>> it therefore it is (currently) illegal.
                    >
                    > There are strains that have next to no THC in them. DEA treats
                    > em all the same though.
                    >
                    > That said, how many pounds of seeds are needed to produce a gallon
                    > of Biodiesel?

                    The seeds are about 50% oil, so figure twice whatever a gallon of oil
                    weighs.

                    What is left over after the oil is expressed is suitable food for both
                    humans and animals being mostly high grade protein.

                    DEA and government attitude towards hemp is more like a religion
                    (think Spanish inquisition) than genuine law enforcement.



                    erikc
                  • a1g2r3i
                    o80406//08:52 Sunday - Pardon - I do not know how to enter links - just search isef Llew Falla I just did and it took me to the Sarnia observer where you
                    Message 9 of 16 , Apr 6, 2008
                      o80406//08:52 Sunday - Pardon - I do not know how to enter links -
                      just search isef Llew Falla I just did and it took me to the
                      Sarnia observer where you may read the article yourself.

                      dennis mac

                      --- In multimachine@yahoogroups.com, erikc <firewevr@...> wrote:
                      >
                      > Is there a link to this story or is it just hearsay?
                      >
                      > DennisF MacIntyre wrote:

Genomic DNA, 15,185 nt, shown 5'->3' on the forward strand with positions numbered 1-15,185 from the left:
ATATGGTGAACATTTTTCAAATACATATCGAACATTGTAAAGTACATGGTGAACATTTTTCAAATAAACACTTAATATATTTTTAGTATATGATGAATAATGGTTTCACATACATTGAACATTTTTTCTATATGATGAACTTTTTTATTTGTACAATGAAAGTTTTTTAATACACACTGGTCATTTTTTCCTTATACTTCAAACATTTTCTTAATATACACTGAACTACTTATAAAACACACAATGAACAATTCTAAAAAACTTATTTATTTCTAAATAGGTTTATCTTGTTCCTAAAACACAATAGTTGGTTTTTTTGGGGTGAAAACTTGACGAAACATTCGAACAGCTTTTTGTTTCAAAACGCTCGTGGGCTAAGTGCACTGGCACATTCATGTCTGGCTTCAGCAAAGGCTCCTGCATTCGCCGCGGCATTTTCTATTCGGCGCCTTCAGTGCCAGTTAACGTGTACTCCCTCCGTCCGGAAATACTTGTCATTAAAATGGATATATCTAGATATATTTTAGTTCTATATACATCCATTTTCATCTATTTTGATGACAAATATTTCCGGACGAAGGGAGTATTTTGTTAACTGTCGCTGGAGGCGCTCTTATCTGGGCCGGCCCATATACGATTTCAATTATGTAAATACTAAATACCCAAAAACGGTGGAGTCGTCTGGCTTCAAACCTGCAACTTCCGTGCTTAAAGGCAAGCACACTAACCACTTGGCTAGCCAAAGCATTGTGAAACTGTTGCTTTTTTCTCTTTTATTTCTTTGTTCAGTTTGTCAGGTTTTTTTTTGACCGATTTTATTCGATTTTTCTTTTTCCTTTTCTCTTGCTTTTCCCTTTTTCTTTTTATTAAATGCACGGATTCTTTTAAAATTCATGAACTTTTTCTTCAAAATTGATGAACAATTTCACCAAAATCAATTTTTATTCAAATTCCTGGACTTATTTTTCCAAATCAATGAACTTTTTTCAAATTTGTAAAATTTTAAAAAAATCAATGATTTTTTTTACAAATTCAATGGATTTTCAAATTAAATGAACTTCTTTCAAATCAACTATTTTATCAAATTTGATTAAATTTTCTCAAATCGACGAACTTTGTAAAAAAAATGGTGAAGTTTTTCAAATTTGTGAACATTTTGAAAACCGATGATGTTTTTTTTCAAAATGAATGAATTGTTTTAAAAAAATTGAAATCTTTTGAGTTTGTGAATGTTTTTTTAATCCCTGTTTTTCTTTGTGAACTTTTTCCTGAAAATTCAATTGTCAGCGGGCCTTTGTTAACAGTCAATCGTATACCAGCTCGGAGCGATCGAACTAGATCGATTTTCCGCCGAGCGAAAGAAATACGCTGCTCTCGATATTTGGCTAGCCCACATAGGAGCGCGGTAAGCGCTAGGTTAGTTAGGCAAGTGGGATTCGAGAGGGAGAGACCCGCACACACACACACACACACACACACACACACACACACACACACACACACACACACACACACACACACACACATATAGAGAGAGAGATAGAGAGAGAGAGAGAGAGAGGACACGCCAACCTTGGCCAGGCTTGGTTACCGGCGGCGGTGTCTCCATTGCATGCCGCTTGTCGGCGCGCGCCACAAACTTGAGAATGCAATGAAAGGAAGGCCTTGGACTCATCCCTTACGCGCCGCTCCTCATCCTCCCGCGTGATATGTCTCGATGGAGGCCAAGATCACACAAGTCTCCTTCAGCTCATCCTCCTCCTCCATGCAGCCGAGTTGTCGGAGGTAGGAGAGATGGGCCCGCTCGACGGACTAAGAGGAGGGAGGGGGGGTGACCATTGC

> > Dear Pat
                      > > Here is potential for energy in the third world and
                      elsewhere in the future.
                      >
                      > In todays The Tribune (Welland , Ontario) A young 15 yr old finds a
                      > better way to
                      >
                      > create energy from cow manure. A chap named Llew Falla , from Sarnia,
                      > a science
                      >
                      > fair whiz is what they call him.They call it CH4 optimization of
                      > bio-waste via microbial
                      >
                      > fuel cell control. On a lighter side they mention the project is
                      > full of crap, but
                      >
                      > who's to judge?
                      > > The Fair is in Atlanta, Ga., (acronym ISEF) and he produces
                      electricity and methane
                      >
                      > gas. He, apparently has found a better way to break down cow poop
                      > using a microbial
                      >
                      > fuel cell to produce clean usable electricity and methane.
                      > > It says the hydrogen and the ions in the poop react with water.
                      This generates
                      >
                      > electricity and the afore mentioned gas.They then trap the gas and
                      > store it separately.
                      >
                      > This young man says that while doing his experimenting they had a
                      > poop explosion.
                      >
                      > It apparently was all over the place.
                      > > Perhaps down the road this sort of biotechnology will be set up in
                      developing
                      >
                      > countries by aid organizations to power motors and engines to run
                      > multimachines
                      >
                      > and related equipment.
                      > > We need more people developing energy from waste products. A few
                      years ago
                      >
                      > their was a people poop palatalization (say that three times quickly)